The president has had little to say about his son’s legal woes — which now include a felony indictment — beyond that Hunter did nothing wrong and he loves his son. The White House strategy has been to keep the elder Biden head-down and focused on governing, reasoning that that’s what voters will prioritize, while working to keep Hunter’s troubles at arm’s distance.
There’s one hopeful school of thought among the president’s allies that even if all the headlines about Hunter Biden aren’t a plus for the president’s reelection campaign, the legal process could ultimately clear the air in a positive way.
“Obviously, the White House and Hunter’s teams are looking at it from different perspectives,” said Democratic political strategist David Brock. “It’s important for the facts to reach the public, and when that happens, I think ultimately that’s beneficial to the president.”
Colleen Long, Alanna Durkin Richer, AP19 September 2023 18:00
VIDEO: Donald Trump addresses election rigging in Meet the Press interview
Donald Trump addresses election rigging in Meet the Press interview
Gustaf Kilander19 September 2023 17:30
Florida jury pool could give Trump an advantage in classified documents case
The classified documents indictment of Donald Trump would seem, on paper at least, to be the most straightforward of the four criminal cases the former president is facing.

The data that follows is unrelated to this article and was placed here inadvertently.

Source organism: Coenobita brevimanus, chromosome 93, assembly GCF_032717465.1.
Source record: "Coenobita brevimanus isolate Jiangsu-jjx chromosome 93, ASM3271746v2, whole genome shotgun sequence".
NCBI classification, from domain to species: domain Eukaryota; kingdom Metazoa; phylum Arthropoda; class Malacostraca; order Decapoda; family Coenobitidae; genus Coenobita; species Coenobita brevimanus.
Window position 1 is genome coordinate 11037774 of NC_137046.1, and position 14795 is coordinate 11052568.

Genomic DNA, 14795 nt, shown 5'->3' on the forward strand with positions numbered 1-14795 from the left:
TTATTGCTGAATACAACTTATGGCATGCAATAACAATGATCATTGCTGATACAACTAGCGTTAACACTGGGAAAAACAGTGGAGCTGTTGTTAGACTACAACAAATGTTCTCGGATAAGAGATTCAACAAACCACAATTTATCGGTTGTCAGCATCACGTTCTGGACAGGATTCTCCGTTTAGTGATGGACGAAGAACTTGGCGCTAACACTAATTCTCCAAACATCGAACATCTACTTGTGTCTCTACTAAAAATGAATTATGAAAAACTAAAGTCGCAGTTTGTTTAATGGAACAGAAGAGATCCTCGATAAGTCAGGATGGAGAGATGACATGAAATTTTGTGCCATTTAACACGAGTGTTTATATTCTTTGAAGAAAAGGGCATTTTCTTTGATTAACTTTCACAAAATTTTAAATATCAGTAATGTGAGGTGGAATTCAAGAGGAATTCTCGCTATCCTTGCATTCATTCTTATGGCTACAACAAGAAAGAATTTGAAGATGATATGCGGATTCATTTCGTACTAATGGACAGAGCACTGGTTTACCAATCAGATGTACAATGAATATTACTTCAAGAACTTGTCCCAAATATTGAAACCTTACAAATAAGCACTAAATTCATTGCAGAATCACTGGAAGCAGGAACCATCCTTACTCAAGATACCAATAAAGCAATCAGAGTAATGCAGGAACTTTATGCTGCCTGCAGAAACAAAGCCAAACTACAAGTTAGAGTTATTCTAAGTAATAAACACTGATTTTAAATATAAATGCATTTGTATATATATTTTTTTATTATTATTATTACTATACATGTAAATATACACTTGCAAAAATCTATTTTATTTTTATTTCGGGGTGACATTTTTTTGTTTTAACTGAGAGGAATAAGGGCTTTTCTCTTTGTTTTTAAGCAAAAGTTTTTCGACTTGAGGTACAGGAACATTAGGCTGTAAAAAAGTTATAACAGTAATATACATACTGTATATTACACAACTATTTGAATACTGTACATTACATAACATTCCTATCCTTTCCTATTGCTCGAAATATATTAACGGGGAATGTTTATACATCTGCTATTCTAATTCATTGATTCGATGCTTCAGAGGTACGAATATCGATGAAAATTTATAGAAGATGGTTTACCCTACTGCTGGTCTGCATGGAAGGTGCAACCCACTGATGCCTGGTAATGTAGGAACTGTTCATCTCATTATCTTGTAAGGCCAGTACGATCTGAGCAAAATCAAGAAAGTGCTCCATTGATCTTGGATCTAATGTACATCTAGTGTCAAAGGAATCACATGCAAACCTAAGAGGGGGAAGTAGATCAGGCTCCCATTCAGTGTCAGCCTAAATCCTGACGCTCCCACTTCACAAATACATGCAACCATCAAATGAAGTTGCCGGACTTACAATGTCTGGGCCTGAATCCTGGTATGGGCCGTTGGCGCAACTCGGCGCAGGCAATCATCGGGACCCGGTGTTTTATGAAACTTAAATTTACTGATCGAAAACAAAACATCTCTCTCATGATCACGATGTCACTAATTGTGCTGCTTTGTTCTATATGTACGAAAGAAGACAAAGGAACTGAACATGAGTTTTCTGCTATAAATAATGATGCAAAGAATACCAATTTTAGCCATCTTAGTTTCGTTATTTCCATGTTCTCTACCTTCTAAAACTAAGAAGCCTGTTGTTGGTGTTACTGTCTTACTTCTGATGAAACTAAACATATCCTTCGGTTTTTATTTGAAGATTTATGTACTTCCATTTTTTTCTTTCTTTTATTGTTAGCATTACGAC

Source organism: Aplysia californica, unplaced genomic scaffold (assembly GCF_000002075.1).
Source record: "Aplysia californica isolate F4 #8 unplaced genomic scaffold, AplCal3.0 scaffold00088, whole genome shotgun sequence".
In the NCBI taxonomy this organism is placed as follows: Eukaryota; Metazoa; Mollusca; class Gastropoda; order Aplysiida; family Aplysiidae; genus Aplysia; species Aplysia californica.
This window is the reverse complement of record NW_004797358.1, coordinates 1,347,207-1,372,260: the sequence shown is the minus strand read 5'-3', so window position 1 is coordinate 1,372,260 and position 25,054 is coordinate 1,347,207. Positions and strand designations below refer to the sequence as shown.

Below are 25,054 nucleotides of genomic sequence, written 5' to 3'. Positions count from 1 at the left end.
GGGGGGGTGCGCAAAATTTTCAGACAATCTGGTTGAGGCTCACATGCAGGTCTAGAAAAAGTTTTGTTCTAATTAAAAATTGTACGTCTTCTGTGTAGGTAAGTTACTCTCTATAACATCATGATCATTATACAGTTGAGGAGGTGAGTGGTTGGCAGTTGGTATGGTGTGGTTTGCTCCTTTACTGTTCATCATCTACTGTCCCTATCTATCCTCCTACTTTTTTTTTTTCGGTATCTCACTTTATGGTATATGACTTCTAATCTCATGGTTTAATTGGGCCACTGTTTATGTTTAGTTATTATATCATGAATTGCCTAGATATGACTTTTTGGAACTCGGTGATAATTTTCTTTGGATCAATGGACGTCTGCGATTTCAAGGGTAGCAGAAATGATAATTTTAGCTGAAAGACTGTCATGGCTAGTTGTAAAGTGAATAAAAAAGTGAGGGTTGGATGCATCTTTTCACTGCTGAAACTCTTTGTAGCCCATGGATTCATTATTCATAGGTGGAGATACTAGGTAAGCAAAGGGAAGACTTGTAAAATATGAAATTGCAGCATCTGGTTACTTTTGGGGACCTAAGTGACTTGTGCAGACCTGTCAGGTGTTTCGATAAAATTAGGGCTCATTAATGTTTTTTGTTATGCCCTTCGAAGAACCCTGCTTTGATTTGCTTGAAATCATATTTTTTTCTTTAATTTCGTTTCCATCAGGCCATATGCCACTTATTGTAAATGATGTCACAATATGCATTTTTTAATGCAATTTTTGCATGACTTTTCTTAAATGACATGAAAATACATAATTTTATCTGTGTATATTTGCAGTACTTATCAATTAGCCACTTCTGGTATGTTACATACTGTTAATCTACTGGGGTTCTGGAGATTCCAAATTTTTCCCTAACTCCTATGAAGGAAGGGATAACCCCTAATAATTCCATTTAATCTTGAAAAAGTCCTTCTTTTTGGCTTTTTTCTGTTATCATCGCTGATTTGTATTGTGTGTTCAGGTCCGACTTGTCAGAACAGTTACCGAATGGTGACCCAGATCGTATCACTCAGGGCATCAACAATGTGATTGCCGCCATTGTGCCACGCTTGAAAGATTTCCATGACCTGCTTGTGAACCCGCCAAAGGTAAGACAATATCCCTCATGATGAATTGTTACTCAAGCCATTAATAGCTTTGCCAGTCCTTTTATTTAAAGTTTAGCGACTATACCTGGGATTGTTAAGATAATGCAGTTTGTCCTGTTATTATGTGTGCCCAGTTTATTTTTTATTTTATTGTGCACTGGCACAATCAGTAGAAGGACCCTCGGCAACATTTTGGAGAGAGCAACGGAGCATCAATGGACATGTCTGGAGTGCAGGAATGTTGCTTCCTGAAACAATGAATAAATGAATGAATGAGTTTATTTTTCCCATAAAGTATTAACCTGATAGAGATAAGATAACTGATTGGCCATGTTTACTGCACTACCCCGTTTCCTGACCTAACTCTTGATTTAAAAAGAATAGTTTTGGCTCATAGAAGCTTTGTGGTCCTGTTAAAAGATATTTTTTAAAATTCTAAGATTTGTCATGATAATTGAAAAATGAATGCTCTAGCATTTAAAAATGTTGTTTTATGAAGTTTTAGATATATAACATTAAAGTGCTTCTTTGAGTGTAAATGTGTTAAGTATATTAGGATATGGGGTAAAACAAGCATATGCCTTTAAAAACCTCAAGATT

Reams of classified files were stashed in Trump’s office and storage room and he boastfully showed off to guests one such document he acknowledged was “secret,” federal prosecutors have alleged. His own lawyer is quoted in the indictment as saying Trump encouraged him to mislead investigators who demanded the documents back, and prosecutors have since secured the cooperation of a Mar-a-Lago staffer who says the ex-president asked about deleting surveillance footage at the Palm Beach property.
But that doesn’t make the path to conviction easy, particularly with the case set for trial in a Florida courthouse expected to draw its jury pool from a conservative-leaning region of the state that supported Trump in the 2020 election. Those built-in demographics may be a challenge for prosecutors despite the evidence at their disposal, underscoring the impossibility of untangling the law from politics in an election-year trial involving a former president who is seeking to return to the White House.
“The more conservative the counties, the highest chance he has to find jurors that would be sympathetic with him,” said Richard Kibbey, a criminal defense attorney in Stuart, Florida, part of the Fort Pierce district where the jury pool is expected to be taken from.
When it comes to finding truly impartial jurors, he added, “It’s going to be very difficult given the political climate across the country. Jurors will bring their own biases into the court room.”
Eric Tucker, Adriana Gomez Licon, AP19 September 2023 17:00
Donald Trump wrote ‘to-do lists’ on classified documents, former aide told investigators